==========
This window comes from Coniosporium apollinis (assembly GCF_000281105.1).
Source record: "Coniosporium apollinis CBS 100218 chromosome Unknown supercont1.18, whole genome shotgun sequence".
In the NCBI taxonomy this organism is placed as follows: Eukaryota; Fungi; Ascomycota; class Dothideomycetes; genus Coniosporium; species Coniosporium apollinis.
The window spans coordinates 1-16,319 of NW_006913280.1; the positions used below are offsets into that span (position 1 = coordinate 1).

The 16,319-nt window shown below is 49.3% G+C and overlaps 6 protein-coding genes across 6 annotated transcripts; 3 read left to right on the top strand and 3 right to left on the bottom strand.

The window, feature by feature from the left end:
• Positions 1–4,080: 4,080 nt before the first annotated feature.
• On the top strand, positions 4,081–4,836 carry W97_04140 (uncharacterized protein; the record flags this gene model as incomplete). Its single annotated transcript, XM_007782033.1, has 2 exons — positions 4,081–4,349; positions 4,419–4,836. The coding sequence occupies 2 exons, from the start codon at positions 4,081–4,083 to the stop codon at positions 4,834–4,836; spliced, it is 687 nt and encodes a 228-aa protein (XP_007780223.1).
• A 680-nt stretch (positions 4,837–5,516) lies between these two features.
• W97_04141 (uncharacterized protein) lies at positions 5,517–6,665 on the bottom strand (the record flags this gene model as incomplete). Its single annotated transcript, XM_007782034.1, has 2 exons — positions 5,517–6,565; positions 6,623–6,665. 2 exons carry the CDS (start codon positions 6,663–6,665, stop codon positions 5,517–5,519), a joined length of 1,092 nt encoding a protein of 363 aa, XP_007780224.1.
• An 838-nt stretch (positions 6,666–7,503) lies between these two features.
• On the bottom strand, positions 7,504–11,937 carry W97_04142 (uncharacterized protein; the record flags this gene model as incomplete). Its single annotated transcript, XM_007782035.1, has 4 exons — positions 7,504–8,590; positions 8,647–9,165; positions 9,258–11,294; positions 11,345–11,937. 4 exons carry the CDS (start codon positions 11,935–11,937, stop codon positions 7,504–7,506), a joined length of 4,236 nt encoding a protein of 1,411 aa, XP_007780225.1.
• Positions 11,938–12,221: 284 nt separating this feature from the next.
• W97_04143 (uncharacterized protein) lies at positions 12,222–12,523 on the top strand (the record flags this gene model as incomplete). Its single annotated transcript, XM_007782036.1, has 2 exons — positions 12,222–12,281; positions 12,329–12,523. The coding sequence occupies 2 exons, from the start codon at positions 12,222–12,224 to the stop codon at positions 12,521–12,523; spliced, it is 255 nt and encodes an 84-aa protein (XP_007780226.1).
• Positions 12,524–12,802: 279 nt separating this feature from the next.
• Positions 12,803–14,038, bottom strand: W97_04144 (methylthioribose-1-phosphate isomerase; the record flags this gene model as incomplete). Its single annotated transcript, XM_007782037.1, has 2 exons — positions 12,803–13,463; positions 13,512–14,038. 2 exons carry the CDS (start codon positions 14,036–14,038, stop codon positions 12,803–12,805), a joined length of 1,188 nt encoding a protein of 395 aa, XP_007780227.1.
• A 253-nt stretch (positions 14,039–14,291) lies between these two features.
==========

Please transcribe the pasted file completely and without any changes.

This window comes from Coniosporium apollinis (assembly GCF_000281105.1).
Source record: "Coniosporium apollinis CBS 100218 chromosome Unknown supercont1.18, whole genome shotgun sequence".
In the NCBI taxonomy this organism is placed as follows: Eukaryota; Fungi; Ascomycota; class Dothideomycetes; genus Coniosporium; species Coniosporium apollinis.
The window spans coordinates 1-16,319 of NW_006913280.1; the positions used below are offsets into that span (position 1 = coordinate 1).

The 16,319-nt window shown below is 49.3% G+C and overlaps 6 protein-coding genes across 6 annotated transcripts; 3 read left to right on the top strand and 3 right to left on the bottom strand.

The window, feature by feature from the left end:
• Positions 1–4,080: 4,080 nt before the first annotated feature.
• On the top strand, positions 4,081–4,836 carry W97_04140 (uncharacterized protein; the record flags this gene model as incomplete). Its single annotated transcript, XM_007782033.1, has 2 exons — positions 4,081–4,349; positions 4,419–4,836. The coding sequence occupies 2 exons, from the start codon at positions 4,081–4,083 to the stop codon at positions 4,834–4,836; spliced, it is 687 nt and encodes a 228-aa protein (XP_007780223.1).
• A 680-nt stretch (positions 4,837–5,516) lies between these two features.
• W97_04141 (uncharacterized protein) lies at positions 5,517–6,665 on the bottom strand (the record flags this gene model as incomplete). Its single annotated transcript, XM_007782034.1, has 2 exons — positions 5,517–6,565; positions 6,623–6,665. 2 exons carry the CDS (start codon positions 6,663–6,665, stop codon positions 5,517–5,519), a joined length of 1,092 nt encoding a protein of 363 aa, XP_007780224.1.
• An 838-nt stretch (positions 6,666–7,503) lies between these two features.
• On the bottom strand, positions 7,504–11,937 carry W97_04142 (uncharacterized protein; the record flags this gene model as incomplete). Its single annotated transcript, XM_007782035.1, has 4 exons — positions 7,504–8,590; positions 8,647–9,165; positions 9,258–11,294; positions 11,345–11,937. 4 exons carry the CDS (start codon positions 11,935–11,937, stop codon positions 7,504–7,506), a joined length of 4,236 nt encoding a protein of 1,411 aa, XP_007780225.1.
• Positions 11,938–12,221: 284 nt separating this feature from the next.
• W97_04143 (uncharacterized protein) lies at positions 12,222–12,523 on the top strand (the record flags this gene model as incomplete). Its single annotated transcript, XM_007782036.1, has 2 exons — positions 12,222–12,281; positions 12,329–12,523. The coding sequence occupies 2 exons, from the start codon at positions 12,222–12,224 to the stop codon at positions 12,521–12,523; spliced, it is 255 nt and encodes an 84-aa protein (XP_007780226.1).
• Positions 12,524–12,802: 279 nt separating this feature from the next.
• Positions 12,803–14,038, bottom strand: W97_04144 (methylthioribose-1-phosphate isomerase; the record flags this gene model as incomplete). Its single annotated transcript, XM_007782037.1, has 2 exons — positions 12,803–13,463; positions 13,512–14,038. 2 exons carry the CDS (start codon positions 14,036–14,038, stop codon positions 12,803–12,805), a joined length of 1,188 nt encoding a protein of 395 aa, XP_007780227.1.
• A 253-nt stretch (positions 14,039–14,291) lies between these two features.